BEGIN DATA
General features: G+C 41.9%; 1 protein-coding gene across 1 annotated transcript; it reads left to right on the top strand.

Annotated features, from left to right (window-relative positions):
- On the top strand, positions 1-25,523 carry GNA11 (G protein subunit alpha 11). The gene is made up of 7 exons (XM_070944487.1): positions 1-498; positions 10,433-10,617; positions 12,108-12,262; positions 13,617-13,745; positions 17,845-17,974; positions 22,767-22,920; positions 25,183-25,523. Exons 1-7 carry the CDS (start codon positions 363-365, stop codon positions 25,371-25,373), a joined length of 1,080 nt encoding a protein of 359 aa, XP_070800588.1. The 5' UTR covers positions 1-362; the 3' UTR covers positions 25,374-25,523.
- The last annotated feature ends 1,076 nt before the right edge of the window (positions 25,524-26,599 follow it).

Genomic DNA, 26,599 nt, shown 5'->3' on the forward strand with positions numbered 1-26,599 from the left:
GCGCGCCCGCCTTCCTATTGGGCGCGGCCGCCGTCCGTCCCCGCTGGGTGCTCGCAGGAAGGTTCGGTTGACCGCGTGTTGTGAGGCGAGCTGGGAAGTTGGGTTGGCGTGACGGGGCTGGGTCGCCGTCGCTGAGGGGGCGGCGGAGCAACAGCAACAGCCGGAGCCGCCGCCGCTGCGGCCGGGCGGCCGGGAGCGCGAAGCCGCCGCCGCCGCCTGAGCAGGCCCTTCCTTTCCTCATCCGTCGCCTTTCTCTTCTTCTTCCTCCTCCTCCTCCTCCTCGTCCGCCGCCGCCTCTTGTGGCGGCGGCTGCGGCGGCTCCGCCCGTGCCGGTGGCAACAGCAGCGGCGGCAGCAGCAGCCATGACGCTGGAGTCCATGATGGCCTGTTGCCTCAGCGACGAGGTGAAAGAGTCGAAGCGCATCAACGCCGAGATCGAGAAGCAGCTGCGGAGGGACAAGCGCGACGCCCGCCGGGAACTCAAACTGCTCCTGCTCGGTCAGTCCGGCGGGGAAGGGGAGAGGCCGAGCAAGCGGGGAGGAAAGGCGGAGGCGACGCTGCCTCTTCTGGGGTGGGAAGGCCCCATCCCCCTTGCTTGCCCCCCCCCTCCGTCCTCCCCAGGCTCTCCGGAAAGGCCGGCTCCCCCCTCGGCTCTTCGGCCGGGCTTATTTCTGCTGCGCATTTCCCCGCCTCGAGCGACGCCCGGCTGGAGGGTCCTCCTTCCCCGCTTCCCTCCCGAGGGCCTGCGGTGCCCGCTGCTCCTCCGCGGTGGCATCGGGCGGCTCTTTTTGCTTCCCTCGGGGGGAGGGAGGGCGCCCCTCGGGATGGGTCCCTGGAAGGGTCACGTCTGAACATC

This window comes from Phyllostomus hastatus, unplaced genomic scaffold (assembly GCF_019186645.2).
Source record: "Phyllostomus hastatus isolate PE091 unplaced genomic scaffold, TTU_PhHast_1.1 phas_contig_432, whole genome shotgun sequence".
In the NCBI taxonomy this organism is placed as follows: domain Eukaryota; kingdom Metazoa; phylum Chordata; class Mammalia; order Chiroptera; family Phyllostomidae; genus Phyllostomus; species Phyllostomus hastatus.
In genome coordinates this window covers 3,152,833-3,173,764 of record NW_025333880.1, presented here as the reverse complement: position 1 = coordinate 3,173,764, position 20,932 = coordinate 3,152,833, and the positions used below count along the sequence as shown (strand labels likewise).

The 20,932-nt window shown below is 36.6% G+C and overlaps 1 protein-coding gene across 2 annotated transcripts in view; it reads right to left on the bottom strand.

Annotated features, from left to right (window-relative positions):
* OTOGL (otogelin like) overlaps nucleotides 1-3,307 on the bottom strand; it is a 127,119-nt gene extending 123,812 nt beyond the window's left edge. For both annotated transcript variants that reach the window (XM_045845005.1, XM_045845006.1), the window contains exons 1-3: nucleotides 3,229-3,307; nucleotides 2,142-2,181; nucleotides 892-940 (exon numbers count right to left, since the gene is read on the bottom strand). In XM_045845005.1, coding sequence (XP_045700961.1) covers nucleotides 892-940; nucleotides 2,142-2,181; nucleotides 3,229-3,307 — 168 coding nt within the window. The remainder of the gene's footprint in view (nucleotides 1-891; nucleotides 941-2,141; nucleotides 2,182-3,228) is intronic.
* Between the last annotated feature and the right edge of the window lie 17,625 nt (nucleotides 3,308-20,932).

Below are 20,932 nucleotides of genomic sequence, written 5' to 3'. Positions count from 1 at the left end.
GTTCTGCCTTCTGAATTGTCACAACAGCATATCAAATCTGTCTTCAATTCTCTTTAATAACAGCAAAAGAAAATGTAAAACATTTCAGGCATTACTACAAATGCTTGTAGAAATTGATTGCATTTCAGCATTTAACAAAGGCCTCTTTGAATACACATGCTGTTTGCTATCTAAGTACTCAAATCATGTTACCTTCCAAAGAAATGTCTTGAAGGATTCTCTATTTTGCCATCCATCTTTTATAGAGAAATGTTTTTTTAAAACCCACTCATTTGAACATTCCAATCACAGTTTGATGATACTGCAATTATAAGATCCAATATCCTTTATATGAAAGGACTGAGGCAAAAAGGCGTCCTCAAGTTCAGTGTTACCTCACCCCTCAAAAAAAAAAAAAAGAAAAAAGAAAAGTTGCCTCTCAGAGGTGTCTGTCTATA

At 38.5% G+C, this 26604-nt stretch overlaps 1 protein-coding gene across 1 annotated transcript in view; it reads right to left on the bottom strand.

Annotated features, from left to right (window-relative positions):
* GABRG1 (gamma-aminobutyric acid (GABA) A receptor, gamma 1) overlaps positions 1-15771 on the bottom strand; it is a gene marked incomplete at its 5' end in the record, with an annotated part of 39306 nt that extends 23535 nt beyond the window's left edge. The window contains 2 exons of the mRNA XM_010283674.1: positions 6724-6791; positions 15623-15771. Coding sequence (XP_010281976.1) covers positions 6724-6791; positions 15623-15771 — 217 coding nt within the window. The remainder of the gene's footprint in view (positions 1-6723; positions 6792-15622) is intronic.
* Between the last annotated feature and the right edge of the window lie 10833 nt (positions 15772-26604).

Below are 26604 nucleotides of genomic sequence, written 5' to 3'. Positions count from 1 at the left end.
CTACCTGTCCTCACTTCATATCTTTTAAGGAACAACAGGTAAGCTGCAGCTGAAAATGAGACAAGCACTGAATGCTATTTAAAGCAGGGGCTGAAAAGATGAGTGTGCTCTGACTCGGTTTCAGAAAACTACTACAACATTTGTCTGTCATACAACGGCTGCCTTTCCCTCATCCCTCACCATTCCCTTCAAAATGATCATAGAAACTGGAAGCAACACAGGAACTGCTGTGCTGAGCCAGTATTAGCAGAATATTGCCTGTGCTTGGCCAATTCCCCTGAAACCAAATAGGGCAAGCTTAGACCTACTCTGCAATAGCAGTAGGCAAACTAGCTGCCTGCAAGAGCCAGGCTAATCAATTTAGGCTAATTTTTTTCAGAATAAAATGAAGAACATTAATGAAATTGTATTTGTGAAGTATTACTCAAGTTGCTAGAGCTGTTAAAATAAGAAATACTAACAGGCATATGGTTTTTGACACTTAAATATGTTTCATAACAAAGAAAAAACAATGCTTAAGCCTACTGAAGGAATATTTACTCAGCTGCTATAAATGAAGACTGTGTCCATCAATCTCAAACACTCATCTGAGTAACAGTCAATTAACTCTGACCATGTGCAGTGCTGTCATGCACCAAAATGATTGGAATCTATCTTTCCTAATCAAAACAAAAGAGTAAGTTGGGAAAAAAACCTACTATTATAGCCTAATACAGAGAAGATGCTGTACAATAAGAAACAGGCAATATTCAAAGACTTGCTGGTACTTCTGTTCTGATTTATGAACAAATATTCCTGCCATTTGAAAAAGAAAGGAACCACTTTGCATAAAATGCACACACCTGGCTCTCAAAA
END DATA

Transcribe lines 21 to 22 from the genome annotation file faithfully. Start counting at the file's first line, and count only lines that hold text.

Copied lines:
Below are 26604 nucleotides of genomic sequence, written 5' to 3'. Positions count from 1 at the left end.
CTACCTGTCCTCACTTCATATCTTTTAAGGAACAACAGGTAAGCTGCAGCTGAAAATGAGACAAGCACTGAATGCTATTTAAAGCAGGGGCTGAAAAGATGAGTGTGCTCTGACTCGGTTTCAGAAAACTACTACAACATTTGTCTGTCATACAACGGCTGCCTTTCCCTCATCCCTCACCATTCCCTTCAAAATGATCATAGAAACTGGAAGCAACACAGGAACTGCTGTGCTGAGCCAGTATTAGCAGAATATTGCCTGTGCTTGGCCAATTCCCCTGAAACCAAATAGGGCAAGCTTAGACCTACTCTGCAATAGCAGTAGGCAAACTAGCTGCCTGCAAGAGCCAGGCTAATCAATTTAGGCTAATTTTTTTCAGAATAAAATGAAGAACATTAATGAAATTGTATTTGTGAAGTATTACTCAAGTTGCTAGAGCTGTTAAAATAAGAAATACTAACAGGCATATGGTTTTTGACACTTAAATATGTTTCATAACAAAGAAAAAACAATGCTTAAGCCTACTGAAGGAATATTTACTCAGCTGCTATAAATGAAGACTGTGTCCATCAATCTCAAACACTCATCTGAGTAACAGTCAATTAACTCTGACCATGTGCAGTGCTGTCATGCACCAAAATGATTGGAATCTATCTTTCCTAATCAAAACAAAAGAGTAAGTTGGGAAAAAAACCTACTATTATAGCCTAATACAGAGAAGATGCTGTACAATAAGAAACAGGCAATATTCAAAGACTTGCTGGTACTTCTGTTCTGATTTATGAACAAATATTCCTGCCATTTGAAAAAGAAAGGAACCACTTTGCATAAAATGCACACACCTGGCTCTCAAAA